The Modotti /Weston project is represented by an agent at CAA, one of the top agencies in Hollywood, who is sending it to A-list directors and actresses. I probably will have to do more rewrites once it’s picked up. I may work with another writer, or another writer will be hired to do it. I’m okay with that, just as long as it goes into production. That’s my main goal.

What’s interesting to me is how much I enjoy walking into a meeting and asking for 12-20 million dollars for the project. You’ve got to have a strong vision and be somewhat of a performer to be able to do this. I also learned to pay attention to where you park. You can get some whopping parking tickets that cost more than your expensive lunch meeting you just had.

What has been your greatest challenge in trying to “make it” in Hollywood?
Knowing when to be “faithful” and friendly and when to be more cutthroat and self-centered in order to protect yourself and your property.

What advice can you give someone looking to “make it” in Hollywood?
Believe in yourself and your project. If your project is real, it will talk back to you. It will grow its own legs and make its own way. Follow your spiritual path and be tenacious in sharing your vision. Also, if you go to Hollywood, Santa Monica, Brentwood, Burbank and anywhere in LA for a meeting, pay attention to where you park, so you don’t get that expensive parking ticket!

You’ve also written a how-to book. What can you tell me about that project?
The secret is out. Hollywood writers use low-tech pens, pencils and notebooks for much of our writing. You must internalize screenplay format in order to write scenes. Relying on a computer program can be a crutch that will keep you from being a good writer. Truly.  Many screenwriters do a first draft by hand even though we own Final Draft or other programs. The reason why is simple. We write from the heart ,we shoot from the hip and we follow our gut intuition.

Director James Cameron calls this a scriptment. It’s a combination between a script and a treatment. That means it’s a thorough version of the story told in scenes with some dialogue. You don’t need an expensive computer program right now. It won’t write the story for you. My method will help you finish that first draft of your movie.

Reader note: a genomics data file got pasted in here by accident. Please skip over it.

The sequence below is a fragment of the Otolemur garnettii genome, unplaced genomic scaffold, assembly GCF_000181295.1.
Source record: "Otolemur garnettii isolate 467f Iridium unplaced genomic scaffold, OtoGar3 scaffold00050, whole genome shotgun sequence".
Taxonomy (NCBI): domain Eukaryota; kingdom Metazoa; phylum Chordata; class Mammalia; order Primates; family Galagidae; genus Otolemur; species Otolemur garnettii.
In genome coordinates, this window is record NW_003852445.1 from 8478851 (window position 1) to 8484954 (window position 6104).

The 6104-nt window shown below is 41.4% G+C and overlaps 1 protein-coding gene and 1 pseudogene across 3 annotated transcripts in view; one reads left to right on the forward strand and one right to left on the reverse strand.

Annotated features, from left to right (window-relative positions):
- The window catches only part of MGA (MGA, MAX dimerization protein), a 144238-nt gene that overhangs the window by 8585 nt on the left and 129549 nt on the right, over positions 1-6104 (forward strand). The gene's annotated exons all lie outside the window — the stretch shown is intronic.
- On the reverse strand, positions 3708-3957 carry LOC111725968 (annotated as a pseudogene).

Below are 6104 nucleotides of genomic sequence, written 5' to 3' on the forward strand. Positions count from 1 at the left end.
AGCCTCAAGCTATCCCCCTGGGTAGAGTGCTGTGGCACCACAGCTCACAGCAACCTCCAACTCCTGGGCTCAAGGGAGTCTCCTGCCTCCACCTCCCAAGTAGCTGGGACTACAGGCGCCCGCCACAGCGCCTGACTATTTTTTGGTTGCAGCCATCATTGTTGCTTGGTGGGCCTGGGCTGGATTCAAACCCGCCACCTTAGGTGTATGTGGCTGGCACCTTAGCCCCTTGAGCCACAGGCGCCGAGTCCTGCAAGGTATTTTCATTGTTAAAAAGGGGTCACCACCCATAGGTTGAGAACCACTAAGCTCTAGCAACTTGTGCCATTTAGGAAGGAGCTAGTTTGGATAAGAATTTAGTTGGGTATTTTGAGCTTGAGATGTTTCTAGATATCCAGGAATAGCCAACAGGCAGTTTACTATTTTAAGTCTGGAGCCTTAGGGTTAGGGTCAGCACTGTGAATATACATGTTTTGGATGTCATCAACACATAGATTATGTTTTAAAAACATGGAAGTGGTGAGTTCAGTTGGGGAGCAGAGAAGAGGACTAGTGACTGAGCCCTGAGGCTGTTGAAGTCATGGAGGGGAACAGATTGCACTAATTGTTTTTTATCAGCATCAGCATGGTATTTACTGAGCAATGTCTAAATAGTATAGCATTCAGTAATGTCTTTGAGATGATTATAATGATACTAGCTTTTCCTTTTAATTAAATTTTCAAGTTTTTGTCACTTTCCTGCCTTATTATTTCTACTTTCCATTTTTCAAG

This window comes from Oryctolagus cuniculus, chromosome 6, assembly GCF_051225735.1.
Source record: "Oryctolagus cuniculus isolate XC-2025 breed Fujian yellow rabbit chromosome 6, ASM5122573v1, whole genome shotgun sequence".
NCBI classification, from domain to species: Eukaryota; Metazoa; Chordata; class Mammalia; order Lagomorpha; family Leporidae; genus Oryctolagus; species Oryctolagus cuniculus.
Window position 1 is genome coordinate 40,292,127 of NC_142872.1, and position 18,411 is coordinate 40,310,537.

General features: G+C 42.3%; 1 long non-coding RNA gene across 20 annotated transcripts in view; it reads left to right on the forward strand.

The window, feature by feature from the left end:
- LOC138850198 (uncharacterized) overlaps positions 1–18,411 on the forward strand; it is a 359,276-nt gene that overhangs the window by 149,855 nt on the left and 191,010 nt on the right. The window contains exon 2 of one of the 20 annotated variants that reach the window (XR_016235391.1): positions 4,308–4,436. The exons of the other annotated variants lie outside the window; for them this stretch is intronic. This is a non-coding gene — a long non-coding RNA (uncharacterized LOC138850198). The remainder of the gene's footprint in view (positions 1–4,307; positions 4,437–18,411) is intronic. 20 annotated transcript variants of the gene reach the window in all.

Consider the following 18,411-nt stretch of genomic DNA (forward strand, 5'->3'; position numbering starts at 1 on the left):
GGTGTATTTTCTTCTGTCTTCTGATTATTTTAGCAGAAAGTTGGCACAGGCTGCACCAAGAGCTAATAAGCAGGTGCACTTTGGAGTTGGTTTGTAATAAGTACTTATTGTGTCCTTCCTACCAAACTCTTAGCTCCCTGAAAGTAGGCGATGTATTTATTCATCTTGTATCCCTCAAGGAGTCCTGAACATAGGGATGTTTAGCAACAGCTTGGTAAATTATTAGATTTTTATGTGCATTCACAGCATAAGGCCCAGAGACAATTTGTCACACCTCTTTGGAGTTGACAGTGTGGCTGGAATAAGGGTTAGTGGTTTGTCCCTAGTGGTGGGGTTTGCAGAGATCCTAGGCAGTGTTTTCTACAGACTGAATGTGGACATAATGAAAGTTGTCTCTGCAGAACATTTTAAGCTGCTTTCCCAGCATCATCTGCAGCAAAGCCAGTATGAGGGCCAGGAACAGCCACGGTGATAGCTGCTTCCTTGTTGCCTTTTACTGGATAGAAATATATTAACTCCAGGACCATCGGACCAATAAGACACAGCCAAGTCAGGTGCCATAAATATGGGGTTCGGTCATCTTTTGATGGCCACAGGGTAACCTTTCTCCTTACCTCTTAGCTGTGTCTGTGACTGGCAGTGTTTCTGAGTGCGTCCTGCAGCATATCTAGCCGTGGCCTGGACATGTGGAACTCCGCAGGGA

People can get addicted to how-to books and all the computer gizmos and gadgets. This is a book to end your addiction and finish your screenplay because you are going to internalize script format and start thinking in “movie” story.

What was the process for getting your ebook published?
I’m still working on it and hope to have it launched soon. It will be offered on Amazon and can be downloaded from my website.

What project(s) are you currently working on?
“Love Never Forgets,” a feature film about two of the most valuable photographs in the world today and the two lovers that took them in the 1920’s. Based on the true story and torrid love affair of Edward Weston and Tina Modotti.

“A Virgin in a Volkswagen and What  That Has to Do with Coronado’s Revenge,” a magic realism novel about Santa Fe, New Mexico in the 1970’s where I grew up. It’s taken me 20-plus years to finish this one! I’m working with a really great creative editor right now.

“The Speech of My Life,” a screenplay that takes place in Ireland and is about saving the Irish Gaelic language.

What advice would you give your 25-year-old self in regards to your writing career?
Stay devoted to and passionate about your personal creativity. Write what you love. Love what you write. Your dreams will come true! Just not all at once.

SanDiegoImageI recently had the opportunity to meet Betsy during the SNHU #SeeYourselfSucceed Journey. You can read more about her story here